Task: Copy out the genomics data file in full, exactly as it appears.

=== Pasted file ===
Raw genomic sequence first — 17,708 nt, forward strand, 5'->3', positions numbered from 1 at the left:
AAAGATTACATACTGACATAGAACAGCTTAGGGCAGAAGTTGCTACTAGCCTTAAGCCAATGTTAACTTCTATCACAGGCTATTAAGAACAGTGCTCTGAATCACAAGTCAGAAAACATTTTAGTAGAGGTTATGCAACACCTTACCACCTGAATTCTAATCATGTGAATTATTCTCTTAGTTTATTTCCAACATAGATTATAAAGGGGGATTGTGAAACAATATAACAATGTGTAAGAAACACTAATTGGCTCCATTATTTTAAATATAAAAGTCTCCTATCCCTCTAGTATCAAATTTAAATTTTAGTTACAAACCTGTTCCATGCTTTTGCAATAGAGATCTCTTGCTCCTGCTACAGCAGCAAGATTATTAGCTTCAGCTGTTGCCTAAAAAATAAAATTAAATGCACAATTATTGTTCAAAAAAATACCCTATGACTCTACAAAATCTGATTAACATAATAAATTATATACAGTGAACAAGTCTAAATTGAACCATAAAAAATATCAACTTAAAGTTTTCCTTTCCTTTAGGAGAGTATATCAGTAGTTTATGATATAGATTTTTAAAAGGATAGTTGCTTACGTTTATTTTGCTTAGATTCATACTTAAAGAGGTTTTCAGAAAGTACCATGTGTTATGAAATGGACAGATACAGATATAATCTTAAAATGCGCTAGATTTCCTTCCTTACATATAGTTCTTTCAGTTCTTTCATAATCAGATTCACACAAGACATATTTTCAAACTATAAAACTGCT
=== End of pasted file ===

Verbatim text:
Raw genomic sequence first — 17,708 nt, forward strand, 5'->3', positions numbered from 1 at the left:
AAAGATTACATACTGACATAGAACAGCTTAGGGCAGAAGTTGCTACTAGCCTTAAGCCAATGTTAACTTCTATCACAGGCTATTAAGAACAGTGCTCTGAATCACAAGTCAGAAAACATTTTAGTAGAGGTTATGCAACACCTTACCACCTGAATTCTAATCATGTGAATTATTCTCTTAGTTTATTTCCAACATAGATTATAAAGGGGGATTGTGAAACAATATAACAATGTGTAAGAAACACTAATTGGCTCCATTATTTTAAATATAAAAGTCTCCTATCCCTCTAGTATCAAATTTAAATTTTAGTTACAAACCTGTTCCATGCTTTTGCAATAGAGATCTCTTGCTCCTGCTACAGCAGCAAGATTATTAGCTTCAGCTGTTGCCTAAAAAATAAAATTAAATGCACAATTATTGTTCAAAAAAATACCCTATGACTCTACAAAATCTGATTAACATAATAAATTATATACAGTGAACAAGTCTAAATTGAACCATAAAAAATATCAACTTAAAGTTTTCCTTTCCTTTAGGAGAGTATATCAGTAGTTTATGATATAGATTTTTAAAAGGATAGTTGCTTACGTTTATTTTGCTTAGATTCATACTTAAAGAGGTTTTCAGAAAGTACCATGTGTTATGAAATGGACAGATACAGATATAATCTTAAAATGCGCTAGATTTCCTTCCTTACATATAGTTCTTTCAGTTCTTTCATAATCAGATTCACACAAGACATATTTTCAAACTATAAAACTGCT